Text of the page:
Assessment for Learning
A blog for busy K-16 educators where we share ideas, strategies, and best assessment practices
that move the learning forward.
Cathy Box, PhD
that move the learning forward.
Cathy Box, PhD
So school is about to start. It's time to plan your lessons and think about structuring their learning activities. Where do you start? Once you get the managerial obligations out of the way, the temptation is to just jump in and start teaching. DON'T DO IT! We often make assumptions about what our students know and can do. We begin that lecture on the cell, or the Civil War, or whatever our content is, without having any idea what misconceptions, skills, knowledge, or understandings our students have (or don't have) before we begin. It's an easy mistake to make. The most precious commodity in the classroom is time. Time, or lack thereof, causes us to cut corners that come back later to bite us. It does you and your students a disservice.
I want to encourage you to start the unit with some sort of activity that reveals to you AND to your students where they are in the learning. What do they know and can do? What misconceptions do they have? Students come to us all over the place in the learning continuum and if we don't pay attention to that, we are starting on shaky ground (for more on prior knowledge read this chapter in How People Learn). Yes, we have to make some basic assumptions about their knowledge and skills, but don't assume too much! Do something to reveal their current level of understanding. It could be as mundane as a pre-quiz (please don't) or learner centered as a Quiz Quiz Trade activity. Google what misconceptions are associated with your concept. Don't presume to know - your expertise leaves a blind spot that makes it impossible for you to even imagine what they are thinking. I remember one time teaching a unit on moon phases and some of my middle school students believed that the moon actually shrank and swelled from crescent to full. Some thought that the sun caused shadows that created the phases. Unimaginable to me - real to them.
But a caveat here - if your classroom is not an emotionally safe place to learn, revealing their current knowledge will only happen once. If students are made to feel embarrassed or humiliated because they don't know something, the whole thing goes south - not just for that student, but for all the students in the class. Be kind. Let them know that they just don't know it yet.
Here are a few strategies that work well in revealing what students know before starting:
KWL - What I Know, What I Wonder, and What I Learned
The teacher allows students to think/pair/share “what we know” about a topic and discuss their ideas with the class. Ideas are listen in the “K” column of the table. Again students think/pair/share and generate questions about the topic. These are listed in the “W” column. At the end of the lesson, students list what they have learned in the “L” column. This strategy allows students to focus on the problem at hand and determine what questions need to be answered in order to solve the problem. It helps the teacher monitor student concept development and reveals misconceptions.
At the beginning of a unit, ask students to brainstorm what they know about the target concept. Give each group of students, three colorful index cards. On each card, they should write down one thing the “know” about the topic. Have the group work together to come up with three questions about the topic. Those questions should be written on a white index card. Tape each completed index card to a large piece of butcher paper in a patchwork quilt fashion. The white index cards can be used as starting points for classroom discussion or lessons, or they can investigate one of the questions of their choice. At the end of class each day, have students answer one of the questions on the quilt by replacing one of the white cards with one of the colorful cards. This activity allows students to verbalize questions that they have and then formalize their learning while allowing the teacher the opportunity to assess where they are in their knowledge on the topic.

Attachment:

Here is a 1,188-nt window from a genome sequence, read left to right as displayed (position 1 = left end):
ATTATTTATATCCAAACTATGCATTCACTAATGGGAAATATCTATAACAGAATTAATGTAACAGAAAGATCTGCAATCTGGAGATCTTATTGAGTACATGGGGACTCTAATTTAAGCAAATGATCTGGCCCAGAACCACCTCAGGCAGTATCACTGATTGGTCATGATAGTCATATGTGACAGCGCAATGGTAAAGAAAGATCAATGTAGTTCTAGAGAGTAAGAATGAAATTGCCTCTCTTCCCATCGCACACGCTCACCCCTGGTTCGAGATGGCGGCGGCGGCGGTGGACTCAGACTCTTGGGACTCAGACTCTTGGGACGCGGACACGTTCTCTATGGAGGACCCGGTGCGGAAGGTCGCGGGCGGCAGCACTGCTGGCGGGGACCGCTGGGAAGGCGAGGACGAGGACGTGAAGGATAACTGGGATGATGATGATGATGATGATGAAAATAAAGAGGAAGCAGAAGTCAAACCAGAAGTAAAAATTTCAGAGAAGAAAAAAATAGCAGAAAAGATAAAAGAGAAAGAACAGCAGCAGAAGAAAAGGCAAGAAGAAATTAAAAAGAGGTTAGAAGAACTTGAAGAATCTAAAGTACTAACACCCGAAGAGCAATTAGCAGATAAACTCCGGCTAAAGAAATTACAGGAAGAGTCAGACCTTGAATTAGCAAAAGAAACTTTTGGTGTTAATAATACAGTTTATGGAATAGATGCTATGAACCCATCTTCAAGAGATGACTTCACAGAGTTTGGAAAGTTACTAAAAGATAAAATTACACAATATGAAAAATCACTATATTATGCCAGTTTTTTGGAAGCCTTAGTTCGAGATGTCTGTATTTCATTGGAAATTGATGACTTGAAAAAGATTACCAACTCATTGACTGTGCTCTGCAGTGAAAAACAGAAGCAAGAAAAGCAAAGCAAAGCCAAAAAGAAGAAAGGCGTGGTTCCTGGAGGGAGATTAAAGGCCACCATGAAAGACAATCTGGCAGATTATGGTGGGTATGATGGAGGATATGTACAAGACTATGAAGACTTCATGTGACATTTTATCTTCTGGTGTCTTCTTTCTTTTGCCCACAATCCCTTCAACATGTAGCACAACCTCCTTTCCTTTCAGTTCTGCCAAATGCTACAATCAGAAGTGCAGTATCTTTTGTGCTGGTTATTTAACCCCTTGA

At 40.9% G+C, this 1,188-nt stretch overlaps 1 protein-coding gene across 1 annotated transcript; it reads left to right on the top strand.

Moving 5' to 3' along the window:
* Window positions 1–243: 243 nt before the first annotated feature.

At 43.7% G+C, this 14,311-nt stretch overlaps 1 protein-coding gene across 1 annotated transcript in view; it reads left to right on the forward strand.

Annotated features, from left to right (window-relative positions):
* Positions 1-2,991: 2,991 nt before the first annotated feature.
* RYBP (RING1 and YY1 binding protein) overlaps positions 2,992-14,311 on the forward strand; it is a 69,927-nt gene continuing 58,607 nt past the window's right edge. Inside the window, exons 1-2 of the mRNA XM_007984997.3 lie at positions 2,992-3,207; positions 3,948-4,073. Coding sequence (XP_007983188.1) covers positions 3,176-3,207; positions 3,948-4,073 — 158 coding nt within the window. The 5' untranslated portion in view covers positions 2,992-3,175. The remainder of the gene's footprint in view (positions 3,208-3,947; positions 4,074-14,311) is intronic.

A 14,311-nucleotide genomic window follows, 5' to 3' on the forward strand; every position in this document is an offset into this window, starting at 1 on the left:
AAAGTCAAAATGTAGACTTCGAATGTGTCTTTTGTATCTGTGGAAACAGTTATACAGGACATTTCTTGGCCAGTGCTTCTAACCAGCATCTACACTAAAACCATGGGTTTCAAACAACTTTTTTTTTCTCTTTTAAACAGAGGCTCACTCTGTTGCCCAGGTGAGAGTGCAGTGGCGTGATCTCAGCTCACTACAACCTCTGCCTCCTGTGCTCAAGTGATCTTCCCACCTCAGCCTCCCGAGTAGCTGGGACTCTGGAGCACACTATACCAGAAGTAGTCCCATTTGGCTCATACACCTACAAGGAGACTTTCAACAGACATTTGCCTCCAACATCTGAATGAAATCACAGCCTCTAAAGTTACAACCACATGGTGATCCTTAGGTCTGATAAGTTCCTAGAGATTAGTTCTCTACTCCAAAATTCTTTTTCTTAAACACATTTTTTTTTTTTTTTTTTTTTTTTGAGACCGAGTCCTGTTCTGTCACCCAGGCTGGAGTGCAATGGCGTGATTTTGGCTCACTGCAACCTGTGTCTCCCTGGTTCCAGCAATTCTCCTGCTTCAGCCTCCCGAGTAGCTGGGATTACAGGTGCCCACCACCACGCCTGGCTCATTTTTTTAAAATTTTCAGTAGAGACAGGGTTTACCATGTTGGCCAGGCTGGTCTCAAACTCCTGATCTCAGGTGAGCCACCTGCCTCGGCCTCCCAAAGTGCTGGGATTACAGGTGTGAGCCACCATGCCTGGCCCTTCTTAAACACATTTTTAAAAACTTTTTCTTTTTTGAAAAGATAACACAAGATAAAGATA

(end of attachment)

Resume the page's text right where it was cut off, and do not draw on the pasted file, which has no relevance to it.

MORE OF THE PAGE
A survey can be developed for any topic at any level. Prior to teaching a unit, determine what your students should know about a topic, and what you want them to learn. Create a survey that reflects those goals. Have the students take the survey prior to instruction, and again after instruction.
Quiz Quiz Trade
In this Kagan structure, students quiz a partner, get quizzed by a partner, then trade partners to repeat the process. Get feedback from the students to determine what they know and don't know.
Concept maps are drawings or diagrams showing the mental connections that students make between a major concept the instructor focuses on and the other concepts they have learned. This technique provides an observable and assessable record of the student’s conceptual development. To use in a formative fashion, brainstorm critical concepts associated with your topic and ask students to concept map them using sticky notes. Allow students to change them during the course of the unit as they learn.
There are many others: anticipation guides, Think, Pair, Share, etc. I hope you will share your thoughts below and strategies you use to reveal their current level of understanding. Happy planning!
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I am a former science teacher and currently work at Lubbock Christian University in the School of Education preparing future teachers. I am passionate about helping teachers find practical ways to improve learning!